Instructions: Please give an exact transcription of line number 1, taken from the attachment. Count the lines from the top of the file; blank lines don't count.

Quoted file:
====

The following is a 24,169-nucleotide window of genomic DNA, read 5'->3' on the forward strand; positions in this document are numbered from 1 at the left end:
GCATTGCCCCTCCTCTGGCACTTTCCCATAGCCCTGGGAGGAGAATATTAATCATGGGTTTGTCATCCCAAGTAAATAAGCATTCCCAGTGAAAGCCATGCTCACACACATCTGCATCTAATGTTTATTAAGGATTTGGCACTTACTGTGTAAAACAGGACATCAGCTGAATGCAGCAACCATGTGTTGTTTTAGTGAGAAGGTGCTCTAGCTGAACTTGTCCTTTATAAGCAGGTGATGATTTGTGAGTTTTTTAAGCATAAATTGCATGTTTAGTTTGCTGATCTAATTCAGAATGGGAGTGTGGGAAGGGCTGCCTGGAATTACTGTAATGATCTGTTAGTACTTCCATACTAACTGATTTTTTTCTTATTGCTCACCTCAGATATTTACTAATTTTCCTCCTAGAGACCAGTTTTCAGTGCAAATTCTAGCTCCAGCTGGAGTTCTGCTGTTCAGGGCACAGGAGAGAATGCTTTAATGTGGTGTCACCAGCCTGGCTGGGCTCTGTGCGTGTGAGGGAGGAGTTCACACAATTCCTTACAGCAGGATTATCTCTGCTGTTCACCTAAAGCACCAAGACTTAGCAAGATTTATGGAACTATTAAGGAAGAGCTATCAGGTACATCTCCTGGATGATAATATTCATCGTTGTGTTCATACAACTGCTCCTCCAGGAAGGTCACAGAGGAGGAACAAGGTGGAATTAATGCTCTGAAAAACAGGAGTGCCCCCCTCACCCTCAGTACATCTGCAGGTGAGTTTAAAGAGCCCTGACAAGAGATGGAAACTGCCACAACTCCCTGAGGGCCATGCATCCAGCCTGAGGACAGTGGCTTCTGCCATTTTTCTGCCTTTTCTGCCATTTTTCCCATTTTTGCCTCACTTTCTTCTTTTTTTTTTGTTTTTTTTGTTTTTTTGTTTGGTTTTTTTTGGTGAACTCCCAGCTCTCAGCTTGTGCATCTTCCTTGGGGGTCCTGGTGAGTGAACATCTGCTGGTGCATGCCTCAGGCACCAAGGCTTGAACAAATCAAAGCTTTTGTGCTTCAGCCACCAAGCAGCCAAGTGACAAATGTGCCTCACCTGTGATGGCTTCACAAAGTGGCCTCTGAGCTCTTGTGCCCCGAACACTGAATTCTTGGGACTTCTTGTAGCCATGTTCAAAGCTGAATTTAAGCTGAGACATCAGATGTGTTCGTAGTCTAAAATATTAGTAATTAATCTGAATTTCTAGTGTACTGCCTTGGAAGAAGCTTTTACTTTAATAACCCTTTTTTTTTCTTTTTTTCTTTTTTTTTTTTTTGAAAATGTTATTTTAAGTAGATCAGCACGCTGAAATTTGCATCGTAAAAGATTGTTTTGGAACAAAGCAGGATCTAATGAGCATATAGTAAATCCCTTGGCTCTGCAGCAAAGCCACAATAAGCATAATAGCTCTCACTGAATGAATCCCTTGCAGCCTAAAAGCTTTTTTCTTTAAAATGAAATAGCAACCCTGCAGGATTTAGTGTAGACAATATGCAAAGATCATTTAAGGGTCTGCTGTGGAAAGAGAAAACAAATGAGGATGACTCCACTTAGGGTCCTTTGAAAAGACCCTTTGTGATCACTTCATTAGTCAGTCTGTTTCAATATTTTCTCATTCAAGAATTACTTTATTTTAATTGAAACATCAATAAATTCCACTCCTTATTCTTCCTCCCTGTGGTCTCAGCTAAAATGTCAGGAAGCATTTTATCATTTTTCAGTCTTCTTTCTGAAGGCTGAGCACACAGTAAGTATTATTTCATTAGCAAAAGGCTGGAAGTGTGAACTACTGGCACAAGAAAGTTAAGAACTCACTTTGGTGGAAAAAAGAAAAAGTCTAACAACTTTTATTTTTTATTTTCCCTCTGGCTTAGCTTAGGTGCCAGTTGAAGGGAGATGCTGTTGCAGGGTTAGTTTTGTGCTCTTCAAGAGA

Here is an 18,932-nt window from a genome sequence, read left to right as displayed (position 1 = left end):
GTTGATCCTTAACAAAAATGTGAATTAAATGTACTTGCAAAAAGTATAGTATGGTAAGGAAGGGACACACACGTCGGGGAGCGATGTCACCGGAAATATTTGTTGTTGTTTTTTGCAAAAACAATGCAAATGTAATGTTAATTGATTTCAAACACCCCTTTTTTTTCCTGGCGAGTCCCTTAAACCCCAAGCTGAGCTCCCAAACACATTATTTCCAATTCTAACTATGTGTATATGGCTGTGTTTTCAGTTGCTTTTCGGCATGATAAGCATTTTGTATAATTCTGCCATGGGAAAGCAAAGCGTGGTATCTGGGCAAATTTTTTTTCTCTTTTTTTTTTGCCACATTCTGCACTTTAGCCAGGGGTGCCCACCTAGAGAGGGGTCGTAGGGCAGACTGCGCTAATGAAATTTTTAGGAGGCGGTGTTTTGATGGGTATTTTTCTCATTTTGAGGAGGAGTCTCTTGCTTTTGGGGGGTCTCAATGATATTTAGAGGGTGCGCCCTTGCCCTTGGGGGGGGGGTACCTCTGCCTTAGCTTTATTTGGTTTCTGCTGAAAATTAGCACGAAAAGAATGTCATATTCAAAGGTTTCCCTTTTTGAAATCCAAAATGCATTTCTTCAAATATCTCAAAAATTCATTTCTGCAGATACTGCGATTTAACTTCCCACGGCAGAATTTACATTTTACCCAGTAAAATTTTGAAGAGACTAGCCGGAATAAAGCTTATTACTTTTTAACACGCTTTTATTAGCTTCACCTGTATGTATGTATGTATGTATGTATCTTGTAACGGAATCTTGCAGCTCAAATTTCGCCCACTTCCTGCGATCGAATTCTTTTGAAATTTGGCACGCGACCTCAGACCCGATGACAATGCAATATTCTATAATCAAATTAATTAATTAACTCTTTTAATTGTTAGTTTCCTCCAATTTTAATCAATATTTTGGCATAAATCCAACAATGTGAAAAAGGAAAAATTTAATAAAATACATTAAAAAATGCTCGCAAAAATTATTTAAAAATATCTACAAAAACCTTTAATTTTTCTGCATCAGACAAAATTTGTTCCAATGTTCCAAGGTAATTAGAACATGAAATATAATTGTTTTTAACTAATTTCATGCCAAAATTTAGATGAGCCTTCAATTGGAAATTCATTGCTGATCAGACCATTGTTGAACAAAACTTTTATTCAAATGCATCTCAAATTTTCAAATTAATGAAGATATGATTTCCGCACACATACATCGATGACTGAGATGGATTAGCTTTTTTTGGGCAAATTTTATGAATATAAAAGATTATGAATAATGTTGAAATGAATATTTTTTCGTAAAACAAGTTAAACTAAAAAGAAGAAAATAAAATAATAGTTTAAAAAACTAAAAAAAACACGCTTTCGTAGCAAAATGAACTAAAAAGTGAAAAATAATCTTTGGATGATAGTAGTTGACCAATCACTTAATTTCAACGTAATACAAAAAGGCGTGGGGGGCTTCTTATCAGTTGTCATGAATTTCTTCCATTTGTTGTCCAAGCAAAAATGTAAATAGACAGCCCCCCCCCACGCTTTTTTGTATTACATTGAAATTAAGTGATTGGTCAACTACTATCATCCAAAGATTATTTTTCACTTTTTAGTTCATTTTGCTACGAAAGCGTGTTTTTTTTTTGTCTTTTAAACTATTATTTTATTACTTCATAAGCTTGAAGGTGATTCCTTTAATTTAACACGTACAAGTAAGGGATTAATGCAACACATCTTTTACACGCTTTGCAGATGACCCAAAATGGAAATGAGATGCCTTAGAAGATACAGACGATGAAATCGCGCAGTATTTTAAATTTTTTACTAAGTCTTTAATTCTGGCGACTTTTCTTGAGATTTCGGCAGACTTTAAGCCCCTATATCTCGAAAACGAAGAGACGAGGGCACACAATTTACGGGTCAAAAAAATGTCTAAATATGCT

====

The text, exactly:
The following is a 24,169-nucleotide window of genomic DNA, read 5'->3' on the forward strand; positions in this document are numbered from 1 at the left end: